• We have joined many peer organizations and InterAction, the largest alliance of international NGOs and partners in the United States, to urge the Appropriations Committees in the U.S. Congress to consider additional funds for USAID’s economic support fund, International Disaster Assistance and Migration and Refugee Assistance Fund, USDA for food assistance, ensuring State Department and USAID staff safety, expedited hiring for USAID, transfer of funds within the State Department where necessary, and extending FY20 appropriations to ensure agencies can invest wisely without disruption to facilitate an adequate response.
  • We have signed onto a letter from the National Council of Nonprofits and a letter from leading U.S. organizations urging Congress to provide relief for nonprofits. The nonprofit community — so important every day — will only be even more crucial in the days to come.
  • Local Habitat affiliates throughout the United States have donated more than 160,000 N95 respirators and 14,000 Tyvek suits to health care providers. This personal protective equipment, normally used by Habitat construction staff and volunteers on build sites, can also be used by medical professionals and patients to prevent the spread of disease and are in short supply for frontline health workers during this crisis.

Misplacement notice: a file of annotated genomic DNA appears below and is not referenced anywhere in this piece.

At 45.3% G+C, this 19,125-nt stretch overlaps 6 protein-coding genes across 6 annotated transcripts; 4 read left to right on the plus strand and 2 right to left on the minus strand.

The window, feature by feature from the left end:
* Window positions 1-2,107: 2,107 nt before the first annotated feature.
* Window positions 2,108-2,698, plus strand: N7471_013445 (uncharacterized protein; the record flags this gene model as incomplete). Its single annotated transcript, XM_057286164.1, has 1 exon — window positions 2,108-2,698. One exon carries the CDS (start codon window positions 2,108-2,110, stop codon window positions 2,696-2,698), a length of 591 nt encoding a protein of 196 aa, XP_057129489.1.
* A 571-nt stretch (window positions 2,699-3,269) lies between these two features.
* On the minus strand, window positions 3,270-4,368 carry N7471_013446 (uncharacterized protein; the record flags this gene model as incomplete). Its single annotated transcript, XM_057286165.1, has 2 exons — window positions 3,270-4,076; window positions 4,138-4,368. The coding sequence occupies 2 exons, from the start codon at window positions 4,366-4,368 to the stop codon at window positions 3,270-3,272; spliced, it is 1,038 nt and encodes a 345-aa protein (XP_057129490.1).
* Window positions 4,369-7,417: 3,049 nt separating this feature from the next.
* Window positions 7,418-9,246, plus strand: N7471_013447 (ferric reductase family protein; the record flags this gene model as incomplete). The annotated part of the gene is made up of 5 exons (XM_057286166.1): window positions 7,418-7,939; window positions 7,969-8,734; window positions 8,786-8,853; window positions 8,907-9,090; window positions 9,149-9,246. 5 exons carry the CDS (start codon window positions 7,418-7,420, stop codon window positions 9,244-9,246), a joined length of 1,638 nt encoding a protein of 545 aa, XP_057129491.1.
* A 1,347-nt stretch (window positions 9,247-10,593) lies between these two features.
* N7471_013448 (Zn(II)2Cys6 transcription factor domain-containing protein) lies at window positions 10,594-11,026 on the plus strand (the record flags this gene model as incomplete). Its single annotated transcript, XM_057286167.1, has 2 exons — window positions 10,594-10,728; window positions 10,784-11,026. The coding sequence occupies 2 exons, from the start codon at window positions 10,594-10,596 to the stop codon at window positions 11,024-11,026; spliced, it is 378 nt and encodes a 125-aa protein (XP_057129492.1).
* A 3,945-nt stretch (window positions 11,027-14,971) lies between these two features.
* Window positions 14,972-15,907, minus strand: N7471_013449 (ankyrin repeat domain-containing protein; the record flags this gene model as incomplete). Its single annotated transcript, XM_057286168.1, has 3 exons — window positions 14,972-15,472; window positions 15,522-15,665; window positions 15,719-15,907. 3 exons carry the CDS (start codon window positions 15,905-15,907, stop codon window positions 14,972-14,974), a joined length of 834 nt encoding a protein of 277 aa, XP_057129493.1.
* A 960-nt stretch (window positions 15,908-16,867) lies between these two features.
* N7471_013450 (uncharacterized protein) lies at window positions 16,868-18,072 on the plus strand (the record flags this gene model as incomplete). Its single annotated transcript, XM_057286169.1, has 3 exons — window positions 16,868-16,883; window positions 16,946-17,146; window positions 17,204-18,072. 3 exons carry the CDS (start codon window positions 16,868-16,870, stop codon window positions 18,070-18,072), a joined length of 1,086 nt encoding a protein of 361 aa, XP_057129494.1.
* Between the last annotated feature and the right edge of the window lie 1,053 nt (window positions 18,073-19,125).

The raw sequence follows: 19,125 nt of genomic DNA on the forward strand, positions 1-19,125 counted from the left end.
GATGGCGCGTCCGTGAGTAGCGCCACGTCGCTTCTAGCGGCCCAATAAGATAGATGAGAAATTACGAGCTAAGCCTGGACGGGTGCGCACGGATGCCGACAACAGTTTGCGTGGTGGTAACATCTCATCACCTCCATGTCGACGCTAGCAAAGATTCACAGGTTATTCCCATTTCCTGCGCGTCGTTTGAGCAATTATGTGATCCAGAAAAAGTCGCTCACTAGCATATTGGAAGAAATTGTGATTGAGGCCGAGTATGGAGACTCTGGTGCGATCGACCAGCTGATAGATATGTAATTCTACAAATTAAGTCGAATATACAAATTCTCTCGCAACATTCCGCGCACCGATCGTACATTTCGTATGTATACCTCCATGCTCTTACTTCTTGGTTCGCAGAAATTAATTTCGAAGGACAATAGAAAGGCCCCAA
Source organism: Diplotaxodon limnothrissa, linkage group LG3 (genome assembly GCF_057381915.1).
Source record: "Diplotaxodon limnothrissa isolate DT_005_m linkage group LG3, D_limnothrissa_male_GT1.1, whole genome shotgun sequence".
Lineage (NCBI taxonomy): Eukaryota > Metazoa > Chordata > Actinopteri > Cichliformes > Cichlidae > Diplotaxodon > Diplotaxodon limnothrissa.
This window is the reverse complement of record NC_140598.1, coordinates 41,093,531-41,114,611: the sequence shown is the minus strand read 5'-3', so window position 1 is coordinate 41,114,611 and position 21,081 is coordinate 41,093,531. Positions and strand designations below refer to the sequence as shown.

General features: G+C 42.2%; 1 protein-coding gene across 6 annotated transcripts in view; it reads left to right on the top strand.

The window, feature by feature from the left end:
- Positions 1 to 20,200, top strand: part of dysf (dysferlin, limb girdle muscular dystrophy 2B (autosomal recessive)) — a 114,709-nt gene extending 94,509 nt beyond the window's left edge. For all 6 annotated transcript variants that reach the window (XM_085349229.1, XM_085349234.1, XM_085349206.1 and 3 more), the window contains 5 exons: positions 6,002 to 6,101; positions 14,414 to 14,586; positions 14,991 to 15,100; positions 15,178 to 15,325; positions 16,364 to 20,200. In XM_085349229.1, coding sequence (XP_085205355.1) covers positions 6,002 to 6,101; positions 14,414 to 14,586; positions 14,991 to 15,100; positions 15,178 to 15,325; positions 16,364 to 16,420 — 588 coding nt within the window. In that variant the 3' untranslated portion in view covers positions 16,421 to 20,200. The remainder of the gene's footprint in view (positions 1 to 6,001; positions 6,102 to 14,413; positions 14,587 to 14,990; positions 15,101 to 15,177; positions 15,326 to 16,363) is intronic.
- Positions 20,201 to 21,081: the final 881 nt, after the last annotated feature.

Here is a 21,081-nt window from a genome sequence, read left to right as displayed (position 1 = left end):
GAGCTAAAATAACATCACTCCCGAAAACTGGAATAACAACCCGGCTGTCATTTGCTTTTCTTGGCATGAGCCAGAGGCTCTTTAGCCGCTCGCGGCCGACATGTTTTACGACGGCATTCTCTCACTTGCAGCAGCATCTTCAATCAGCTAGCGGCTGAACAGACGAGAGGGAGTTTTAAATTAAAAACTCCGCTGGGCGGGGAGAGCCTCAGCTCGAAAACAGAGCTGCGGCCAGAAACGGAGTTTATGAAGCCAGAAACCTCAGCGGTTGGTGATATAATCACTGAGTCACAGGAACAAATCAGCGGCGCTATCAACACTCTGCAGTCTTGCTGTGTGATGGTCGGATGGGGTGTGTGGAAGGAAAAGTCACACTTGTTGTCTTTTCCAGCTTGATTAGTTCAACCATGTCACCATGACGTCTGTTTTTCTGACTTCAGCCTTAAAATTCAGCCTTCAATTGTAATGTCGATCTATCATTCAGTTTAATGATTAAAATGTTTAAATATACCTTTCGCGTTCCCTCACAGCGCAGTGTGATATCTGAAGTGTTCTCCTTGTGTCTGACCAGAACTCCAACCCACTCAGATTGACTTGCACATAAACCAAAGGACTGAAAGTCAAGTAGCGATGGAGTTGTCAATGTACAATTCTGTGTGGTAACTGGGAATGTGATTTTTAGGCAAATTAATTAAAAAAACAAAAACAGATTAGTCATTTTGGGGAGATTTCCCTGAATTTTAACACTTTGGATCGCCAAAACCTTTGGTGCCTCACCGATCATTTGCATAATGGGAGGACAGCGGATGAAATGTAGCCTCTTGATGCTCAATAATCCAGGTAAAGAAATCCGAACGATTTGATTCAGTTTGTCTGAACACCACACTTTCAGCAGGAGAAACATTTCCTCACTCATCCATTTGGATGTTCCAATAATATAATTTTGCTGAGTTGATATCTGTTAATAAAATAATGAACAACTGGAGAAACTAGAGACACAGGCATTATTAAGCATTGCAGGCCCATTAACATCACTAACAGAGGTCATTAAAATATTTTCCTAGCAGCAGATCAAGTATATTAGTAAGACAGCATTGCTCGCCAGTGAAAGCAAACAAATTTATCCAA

• We have affirmed the the Horasis Declaration, committing to principled leadership in times of disruption. We know all too well that crises in the past have often opened the door to oppression, and we strongly affirm that “facing perhaps the biggest test to humankind and the future of our planet, it will be up to principled government and business leaders to lead society to favourable, democratic resolutions.”
  • A significant number of our staff at headquarters, our area offices, national organizations and U.S. affiliates are working remotely, both taking care of timely business needs in light of unfolding events and also keeping momentum on longer-term efforts and projects. We continue to connect virtually for meetings, planning sessions and trainings?within Habitat and also with our partners and the organizations with which we work so closely.
  • Every day, on our social media channels and this website, we celebrate the global community that is Habitat for Humanity. We have known the determination and commitment of families, volunteers and supporters for more than 40 years. This important fuel for our mission feeds us now more than ever. Follow us on Facebook, Twitter, LinkedIn and Instagram. You are sure to be inspired and will learn of additional calls to action.

The future is never promised, although it often can easily feel that way when things are going according to plan. May the turbulence of these days bind us to each other and to our shared mission, which is more important now than it ever has been. Together, we are better. Together, we will get through this. And together, we will build back.

Habitat for Humanity and COVID-19

Now more than ever, Habitat for Humanity’s work is critical. During the COVID-19 pandemic, we continue to work tirelessly toward our vision of a world where everyone has a decent place to live.